Classed as what could only be described as the BBC equivalent to ITV’s Sunday night period drama Downton Abbey (and the subsequent department store series Mr Selfridge), The Paradise is now on to its second successful series. Cleverly scheduled so that it didn’t have to compete with Downton, The Paradise shifted in tone this series but lost none of its charm in the process, ensuring that it’s still just as enchanting and entertaining as ever.
At the end of series one Moray broke off his impending marriage to wealthy Katherine Glendenning in favour of a life with shop-girl Denise, whose bright-eyed enthusiasm and spirited manner had captured his heart. Our two lovers were united on ‘their’ bridge, destined for a life of happiness with The Paradise store as the backdrop. Sadly happy-ever-after was not on the cards, with the start of series two seeing Moray exiled to Paris following the death of Lord Glendenning and the news that The Paradise now belongs to Katherine and her new husband, Tom Weston. With Moray permitted to return as manager of The Paradise, his reunion with Denise is darkened by the bitter presence of Katherine, who’s hell bent on retribution, and her husband, who’s a more formidable enemy than Katherine ever was. The store suddenly isn’t the paradise it’s named after and as the series progresses there’s more at stake than just Moray and Denise’s relationship.
Returning to the bustling department store for a second time is a pleasure, with many of the same characters back to brighten or darken the series respectively. The Paradise employees Clara, Dudley, Sam and Arthur all make a deserved return, as does Miss Audrey, though her appearance is all too fleeting as it succumbs to Denise’s rise to head of Ladieswear. Sarah Lancashire’s Audrey has been a joy to watch from the start but her departure was a necessary step in order to develop not only the character of Denise but also the series as a whole.
Poor dippy Pauline didn’t make the cut for series two, however her replacement in the form of equally daft and wildly impressionable Susy makes up for it tenfold. With backup from crude cook Myrtle, whose lack of decorum never fails to delight, The Paradise consistently delivers engaging characters that are as multifaceted as any. With these old and new characters comes a great deal of humour, which didn’t come through in the first series. There have been plenty of genuinely chuckle-worthy moments as the episodes have progressed, breathing life and jauntiness in to the series. It seems to have garnered a little of the theatricality that its competition Mr Selfridge has in abundance.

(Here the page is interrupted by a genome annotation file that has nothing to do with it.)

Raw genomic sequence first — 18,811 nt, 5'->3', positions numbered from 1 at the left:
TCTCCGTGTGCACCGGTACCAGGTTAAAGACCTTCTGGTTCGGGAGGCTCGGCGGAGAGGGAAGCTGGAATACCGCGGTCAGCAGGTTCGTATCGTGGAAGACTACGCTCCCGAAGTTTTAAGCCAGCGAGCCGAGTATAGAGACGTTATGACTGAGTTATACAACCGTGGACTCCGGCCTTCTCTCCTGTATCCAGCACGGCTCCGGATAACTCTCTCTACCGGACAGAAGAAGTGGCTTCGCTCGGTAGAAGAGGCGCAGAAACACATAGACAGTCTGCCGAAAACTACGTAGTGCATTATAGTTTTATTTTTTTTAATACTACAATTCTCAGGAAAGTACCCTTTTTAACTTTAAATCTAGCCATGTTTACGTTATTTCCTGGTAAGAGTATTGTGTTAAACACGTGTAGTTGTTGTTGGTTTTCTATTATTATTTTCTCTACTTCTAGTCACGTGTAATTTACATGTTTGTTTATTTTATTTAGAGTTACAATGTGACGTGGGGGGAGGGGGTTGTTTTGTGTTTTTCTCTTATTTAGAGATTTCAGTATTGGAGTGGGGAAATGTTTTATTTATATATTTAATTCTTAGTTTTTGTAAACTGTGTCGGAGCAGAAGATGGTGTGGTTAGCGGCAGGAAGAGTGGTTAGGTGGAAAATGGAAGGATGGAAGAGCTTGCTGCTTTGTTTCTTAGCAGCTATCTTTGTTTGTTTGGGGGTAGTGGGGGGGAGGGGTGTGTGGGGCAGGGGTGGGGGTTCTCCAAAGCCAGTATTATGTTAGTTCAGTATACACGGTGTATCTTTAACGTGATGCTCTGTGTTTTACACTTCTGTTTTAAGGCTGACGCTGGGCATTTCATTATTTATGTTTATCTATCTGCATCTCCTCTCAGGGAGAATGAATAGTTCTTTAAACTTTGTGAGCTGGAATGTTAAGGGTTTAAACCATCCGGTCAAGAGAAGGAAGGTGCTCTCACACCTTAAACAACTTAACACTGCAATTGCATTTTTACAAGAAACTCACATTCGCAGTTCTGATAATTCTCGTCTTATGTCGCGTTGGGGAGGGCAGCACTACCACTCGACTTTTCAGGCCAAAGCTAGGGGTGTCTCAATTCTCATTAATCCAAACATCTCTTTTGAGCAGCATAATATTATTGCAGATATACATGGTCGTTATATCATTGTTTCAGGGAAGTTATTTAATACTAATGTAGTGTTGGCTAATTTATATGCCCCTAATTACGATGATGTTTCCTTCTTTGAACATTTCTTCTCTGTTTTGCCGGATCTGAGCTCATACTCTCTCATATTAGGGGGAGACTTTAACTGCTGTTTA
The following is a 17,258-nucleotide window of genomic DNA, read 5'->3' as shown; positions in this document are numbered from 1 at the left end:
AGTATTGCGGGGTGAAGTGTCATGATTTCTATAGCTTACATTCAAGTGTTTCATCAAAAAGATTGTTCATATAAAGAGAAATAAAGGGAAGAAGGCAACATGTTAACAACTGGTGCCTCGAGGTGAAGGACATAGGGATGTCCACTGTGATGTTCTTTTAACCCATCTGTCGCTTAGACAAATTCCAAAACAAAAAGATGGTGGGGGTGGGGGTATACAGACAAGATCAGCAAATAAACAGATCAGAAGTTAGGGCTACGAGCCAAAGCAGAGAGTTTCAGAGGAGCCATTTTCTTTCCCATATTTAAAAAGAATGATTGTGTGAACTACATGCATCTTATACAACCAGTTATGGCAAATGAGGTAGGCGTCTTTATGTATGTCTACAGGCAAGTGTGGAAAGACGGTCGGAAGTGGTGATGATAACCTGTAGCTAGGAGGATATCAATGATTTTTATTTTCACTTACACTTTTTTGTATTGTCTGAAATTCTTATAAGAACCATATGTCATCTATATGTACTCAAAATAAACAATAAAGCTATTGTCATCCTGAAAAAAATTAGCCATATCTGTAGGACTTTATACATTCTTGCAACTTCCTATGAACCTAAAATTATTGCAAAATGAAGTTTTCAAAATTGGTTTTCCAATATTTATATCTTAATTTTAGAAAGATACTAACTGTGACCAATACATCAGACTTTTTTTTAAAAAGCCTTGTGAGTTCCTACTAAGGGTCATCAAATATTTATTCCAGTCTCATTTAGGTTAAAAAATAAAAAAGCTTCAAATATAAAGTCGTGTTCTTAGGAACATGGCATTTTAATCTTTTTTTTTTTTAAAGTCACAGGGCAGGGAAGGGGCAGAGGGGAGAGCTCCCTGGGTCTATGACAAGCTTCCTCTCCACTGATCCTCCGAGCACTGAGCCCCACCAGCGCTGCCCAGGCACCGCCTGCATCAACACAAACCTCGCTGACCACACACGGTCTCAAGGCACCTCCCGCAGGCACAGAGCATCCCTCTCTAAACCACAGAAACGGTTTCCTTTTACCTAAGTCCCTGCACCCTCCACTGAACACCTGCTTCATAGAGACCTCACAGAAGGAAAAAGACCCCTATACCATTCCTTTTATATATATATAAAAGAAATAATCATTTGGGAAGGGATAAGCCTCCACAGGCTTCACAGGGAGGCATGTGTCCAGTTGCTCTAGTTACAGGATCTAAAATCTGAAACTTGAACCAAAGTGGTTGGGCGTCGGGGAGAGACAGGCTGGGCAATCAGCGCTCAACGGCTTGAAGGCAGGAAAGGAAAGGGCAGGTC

As for leading man John Moray, he was always in need of a good adversary and the writers have created an impressive enemy in Ben Daniels’ Tom Weston, a man whose malicious looks, cruel actions, and manipulative ways could spell the end for the once unstoppable owner. Crushed by Katherine and Weston, Moray has become a shadow of his former self this series, floating dejectedly around the store like a spare part as Denise rises up in true underdog fashion. Whilst this has made way for an intriguing change in dynamics, Moray was always the best part about The Paradise. He was the showman, the entrepreneur, the leader who spurred his workers to victory. Denise was his ‘little champion’ – the lady with the ideas to match his – and that dynamic was established as one that worked in favour of the show. I’m all for championing women’s equality and it’s nice to see Denise rise up where she so clearly belongs, but instead of working together as a team, Moray and Denise now seem to be working against each other – a definite spanner in the works one would say. Still, it makes for a welcome change in pace and shakes things up a little, which period dramas need to do if they’re to stand up against their rivals.
With his and Denise’s relationship pushed to the edge and The Paradise dangerously close to slipping from his grip for good, how will Moray fare as he comes up against Tom Weston in Sunday’s big finale? If you’ve been watching series two avidly you’ll know that it all rests on this last episode of the series, as Clémence returns and the fate of The Paradise is thrown wide open. Moray’s future depends on him being able to defeat Tom Weston, rid himself of Katherine Glendenning and reclaim The Paradise as his own. It’s going to be an unmissable episode.
Series two of The Paradise is released on DVD on 9th December.